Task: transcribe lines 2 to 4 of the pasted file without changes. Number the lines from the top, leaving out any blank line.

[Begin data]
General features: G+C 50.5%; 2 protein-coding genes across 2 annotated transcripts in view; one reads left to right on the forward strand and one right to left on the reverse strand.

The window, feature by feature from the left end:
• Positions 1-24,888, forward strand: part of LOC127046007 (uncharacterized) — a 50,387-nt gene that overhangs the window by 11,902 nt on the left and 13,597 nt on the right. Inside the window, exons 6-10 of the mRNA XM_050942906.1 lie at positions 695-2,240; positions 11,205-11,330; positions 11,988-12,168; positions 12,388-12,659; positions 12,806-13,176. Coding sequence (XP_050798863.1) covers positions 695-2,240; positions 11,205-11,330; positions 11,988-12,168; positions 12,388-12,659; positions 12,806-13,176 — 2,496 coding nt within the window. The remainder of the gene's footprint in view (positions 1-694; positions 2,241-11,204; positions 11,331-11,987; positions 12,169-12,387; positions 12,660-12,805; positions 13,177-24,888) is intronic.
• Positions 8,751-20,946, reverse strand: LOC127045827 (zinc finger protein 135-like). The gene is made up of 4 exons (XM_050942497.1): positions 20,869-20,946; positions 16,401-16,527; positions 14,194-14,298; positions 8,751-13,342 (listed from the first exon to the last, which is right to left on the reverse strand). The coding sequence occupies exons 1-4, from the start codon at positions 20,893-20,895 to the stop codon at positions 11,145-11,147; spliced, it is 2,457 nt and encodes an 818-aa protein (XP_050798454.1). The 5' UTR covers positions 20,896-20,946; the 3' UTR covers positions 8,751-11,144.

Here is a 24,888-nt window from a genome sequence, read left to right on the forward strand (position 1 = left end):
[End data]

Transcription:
The window, feature by feature from the left end:
• Positions 1-24,888, forward strand: part of LOC127046007 (uncharacterized) — a 50,387-nt gene that overhangs the window by 11,902 nt on the left and 13,597 nt on the right. Inside the window, exons 6-10 of the mRNA XM_050942906.1 lie at positions 695-2,240; positions 11,205-11,330; positions 11,988-12,168; positions 12,388-12,659; positions 12,806-13,176. Coding sequence (XP_050798863.1) covers positions 695-2,240; positions 11,205-11,330; positions 11,988-12,168; positions 12,388-12,659; positions 12,806-13,176 — 2,496 coding nt within the window. The remainder of the gene's footprint in view (positions 1-694; positions 2,241-11,204; positions 11,331-11,987; positions 12,169-12,387; positions 12,660-12,805; positions 13,177-24,888) is intronic.
• Positions 8,751-20,946, reverse strand: LOC127045827 (zinc finger protein 135-like). The gene is made up of 4 exons (XM_050942497.1): positions 20,869-20,946; positions 16,401-16,527; positions 14,194-14,298; positions 8,751-13,342 (listed from the first exon to the last, which is right to left on the reverse strand). The coding sequence occupies exons 1-4, from the start codon at positions 20,893-20,895 to the stop codon at positions 11,145-11,147; spliced, it is 2,457 nt and encodes an 818-aa protein (XP_050798454.1). The 5' UTR covers positions 20,896-20,946; the 3' UTR covers positions 8,751-11,144.